I had hardly ventured further through the airport before I was bombarded by some Chinese tourists, who with no subtly decided to conduct what can only be described as some kind of personal photo shoot (involving myself). And I’m not talking about your run-of-the-mill casual photo, I’m talking about streams of kids being directed to run past myself while their parents stealthily (not so stealthily) took photos! These types of experiences are not uncommon for foreigners in China and for those of us who hail from exotic, mysterious lands like London (…yeah right) this is something you just have to get used to. In 1978 Deng Xiaoping the then leader of the Peoples’ Republic of China (PRC) announced an open doors policy ‘改革开放’, which alongside agricultural reforms transformed the shape of China’s economy. In the grand scale of modern globalisation China has entered the playing table relatively recently and this is still reflected across many walks of Chinese life. With this in mind, it becomes easier to understand the fascination that Chinese people can (not always) have with foreigners. Eager to enjoy my 15 minutes of fame, my eyes met with an elegant young woman walking beside me. She casually glanced up at me and her eyes seemed to invite conversation, so I excitedly exclaimed-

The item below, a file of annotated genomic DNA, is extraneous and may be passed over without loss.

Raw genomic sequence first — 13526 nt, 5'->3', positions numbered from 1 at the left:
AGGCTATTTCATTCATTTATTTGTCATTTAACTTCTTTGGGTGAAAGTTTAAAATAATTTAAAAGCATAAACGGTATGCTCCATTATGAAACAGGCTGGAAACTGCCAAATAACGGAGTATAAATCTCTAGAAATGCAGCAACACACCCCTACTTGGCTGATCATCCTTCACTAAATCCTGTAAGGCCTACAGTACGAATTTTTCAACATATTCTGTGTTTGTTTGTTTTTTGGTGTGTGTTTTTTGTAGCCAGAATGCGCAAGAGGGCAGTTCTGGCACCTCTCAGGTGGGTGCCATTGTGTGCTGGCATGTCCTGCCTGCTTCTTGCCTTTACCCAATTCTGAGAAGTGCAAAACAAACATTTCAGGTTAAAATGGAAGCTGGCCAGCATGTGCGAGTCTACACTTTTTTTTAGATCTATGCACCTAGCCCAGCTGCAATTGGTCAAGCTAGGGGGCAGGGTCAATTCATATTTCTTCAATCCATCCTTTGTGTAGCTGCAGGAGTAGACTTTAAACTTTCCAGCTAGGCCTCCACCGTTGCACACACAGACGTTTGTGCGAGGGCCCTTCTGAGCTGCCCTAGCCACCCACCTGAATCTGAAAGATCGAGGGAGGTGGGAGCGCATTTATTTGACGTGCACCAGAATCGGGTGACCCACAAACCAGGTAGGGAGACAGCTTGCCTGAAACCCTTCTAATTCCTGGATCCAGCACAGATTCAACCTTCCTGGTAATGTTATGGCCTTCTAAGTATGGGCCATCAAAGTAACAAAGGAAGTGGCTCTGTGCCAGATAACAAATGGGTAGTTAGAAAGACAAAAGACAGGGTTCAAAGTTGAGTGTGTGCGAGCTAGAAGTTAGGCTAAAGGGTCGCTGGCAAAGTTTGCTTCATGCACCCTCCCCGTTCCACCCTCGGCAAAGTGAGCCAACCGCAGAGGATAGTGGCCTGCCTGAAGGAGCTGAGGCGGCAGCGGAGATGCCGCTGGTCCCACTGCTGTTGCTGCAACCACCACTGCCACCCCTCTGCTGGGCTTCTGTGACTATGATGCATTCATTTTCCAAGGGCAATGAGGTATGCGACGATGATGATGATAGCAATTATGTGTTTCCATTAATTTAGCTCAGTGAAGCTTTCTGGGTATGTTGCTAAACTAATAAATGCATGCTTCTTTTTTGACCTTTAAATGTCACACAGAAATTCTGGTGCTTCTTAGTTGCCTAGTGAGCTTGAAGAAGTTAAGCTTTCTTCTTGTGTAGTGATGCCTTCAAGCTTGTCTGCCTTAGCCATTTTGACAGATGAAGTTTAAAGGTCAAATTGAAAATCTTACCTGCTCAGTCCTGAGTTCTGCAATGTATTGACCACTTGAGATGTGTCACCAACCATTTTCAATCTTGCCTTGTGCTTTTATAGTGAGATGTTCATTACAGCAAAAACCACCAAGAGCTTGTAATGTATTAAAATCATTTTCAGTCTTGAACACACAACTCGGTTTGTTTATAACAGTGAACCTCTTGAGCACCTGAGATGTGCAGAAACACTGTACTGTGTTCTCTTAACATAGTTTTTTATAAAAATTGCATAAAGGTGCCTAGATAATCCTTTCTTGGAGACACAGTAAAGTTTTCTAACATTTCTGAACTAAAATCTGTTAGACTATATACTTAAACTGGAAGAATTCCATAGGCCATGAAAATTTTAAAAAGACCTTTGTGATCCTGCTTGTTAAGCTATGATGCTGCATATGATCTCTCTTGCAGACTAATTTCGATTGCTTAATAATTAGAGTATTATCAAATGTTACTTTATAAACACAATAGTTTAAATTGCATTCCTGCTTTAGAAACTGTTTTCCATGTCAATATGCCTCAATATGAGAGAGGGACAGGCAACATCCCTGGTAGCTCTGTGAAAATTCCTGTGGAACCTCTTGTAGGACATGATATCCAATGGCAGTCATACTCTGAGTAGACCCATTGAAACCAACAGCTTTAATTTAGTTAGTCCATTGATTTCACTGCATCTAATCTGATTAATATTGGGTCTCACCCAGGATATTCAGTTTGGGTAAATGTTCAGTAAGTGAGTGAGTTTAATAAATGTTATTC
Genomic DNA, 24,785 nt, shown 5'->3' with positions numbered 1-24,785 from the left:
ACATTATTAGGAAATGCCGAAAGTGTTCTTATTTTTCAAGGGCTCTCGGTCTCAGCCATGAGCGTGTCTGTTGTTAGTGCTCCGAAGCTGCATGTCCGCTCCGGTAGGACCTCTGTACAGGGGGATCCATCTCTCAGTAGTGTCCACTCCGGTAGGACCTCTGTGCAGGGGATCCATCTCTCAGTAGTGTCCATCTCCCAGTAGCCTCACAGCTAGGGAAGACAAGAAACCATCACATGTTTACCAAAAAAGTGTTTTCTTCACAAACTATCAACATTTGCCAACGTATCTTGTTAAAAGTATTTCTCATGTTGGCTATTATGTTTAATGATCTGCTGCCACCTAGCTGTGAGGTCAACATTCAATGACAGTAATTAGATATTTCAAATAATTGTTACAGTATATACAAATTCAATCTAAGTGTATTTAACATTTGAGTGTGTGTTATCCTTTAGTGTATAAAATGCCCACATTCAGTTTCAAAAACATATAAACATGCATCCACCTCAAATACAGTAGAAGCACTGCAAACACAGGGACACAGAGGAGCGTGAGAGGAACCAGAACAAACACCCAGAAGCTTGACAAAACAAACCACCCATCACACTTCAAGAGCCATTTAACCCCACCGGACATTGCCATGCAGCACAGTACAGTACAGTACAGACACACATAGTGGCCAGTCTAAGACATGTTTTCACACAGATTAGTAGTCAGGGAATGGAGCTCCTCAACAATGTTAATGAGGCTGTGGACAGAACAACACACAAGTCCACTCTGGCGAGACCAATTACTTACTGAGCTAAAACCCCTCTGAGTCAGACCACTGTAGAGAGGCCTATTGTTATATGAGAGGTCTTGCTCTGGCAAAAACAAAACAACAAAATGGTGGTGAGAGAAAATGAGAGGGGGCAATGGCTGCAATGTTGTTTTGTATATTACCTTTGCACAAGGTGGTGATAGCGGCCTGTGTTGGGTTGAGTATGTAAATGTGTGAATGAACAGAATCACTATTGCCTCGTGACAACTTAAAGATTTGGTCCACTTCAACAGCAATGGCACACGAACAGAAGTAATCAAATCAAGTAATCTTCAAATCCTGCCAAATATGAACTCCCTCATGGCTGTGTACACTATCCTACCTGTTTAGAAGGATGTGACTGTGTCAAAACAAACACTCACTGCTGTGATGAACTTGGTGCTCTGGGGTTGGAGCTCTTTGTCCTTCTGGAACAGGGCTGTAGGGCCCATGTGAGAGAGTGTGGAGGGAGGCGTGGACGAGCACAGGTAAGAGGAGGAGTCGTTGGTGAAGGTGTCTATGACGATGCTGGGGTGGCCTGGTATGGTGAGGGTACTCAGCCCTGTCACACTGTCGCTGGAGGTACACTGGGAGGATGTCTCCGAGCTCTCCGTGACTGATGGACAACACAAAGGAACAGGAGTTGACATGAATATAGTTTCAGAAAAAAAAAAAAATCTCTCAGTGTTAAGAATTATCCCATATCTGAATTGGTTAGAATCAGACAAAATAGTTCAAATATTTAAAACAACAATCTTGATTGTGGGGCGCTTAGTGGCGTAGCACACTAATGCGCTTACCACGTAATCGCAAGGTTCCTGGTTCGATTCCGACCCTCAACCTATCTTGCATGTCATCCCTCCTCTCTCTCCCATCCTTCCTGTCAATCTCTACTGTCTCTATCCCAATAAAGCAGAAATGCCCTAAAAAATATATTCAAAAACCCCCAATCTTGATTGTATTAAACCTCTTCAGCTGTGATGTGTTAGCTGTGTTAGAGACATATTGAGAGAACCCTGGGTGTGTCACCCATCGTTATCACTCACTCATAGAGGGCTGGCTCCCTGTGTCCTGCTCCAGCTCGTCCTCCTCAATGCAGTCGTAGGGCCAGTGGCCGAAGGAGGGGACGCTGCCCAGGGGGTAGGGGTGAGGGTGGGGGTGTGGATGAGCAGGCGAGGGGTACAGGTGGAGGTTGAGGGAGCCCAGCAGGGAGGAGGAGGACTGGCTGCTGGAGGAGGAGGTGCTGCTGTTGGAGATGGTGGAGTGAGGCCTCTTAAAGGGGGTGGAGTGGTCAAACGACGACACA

‘‘你好美女，这是我第一次来四川’’ （Hello beautiful, this is my first time in Sichuan）
She steadily looked up from the golden brim of her glasses, underneath a pair of bright youthful eyes beamed through-
‘‘你好帅哥，欢迎来到四川!’’ （Hello handsome, welcome to Sichuan!）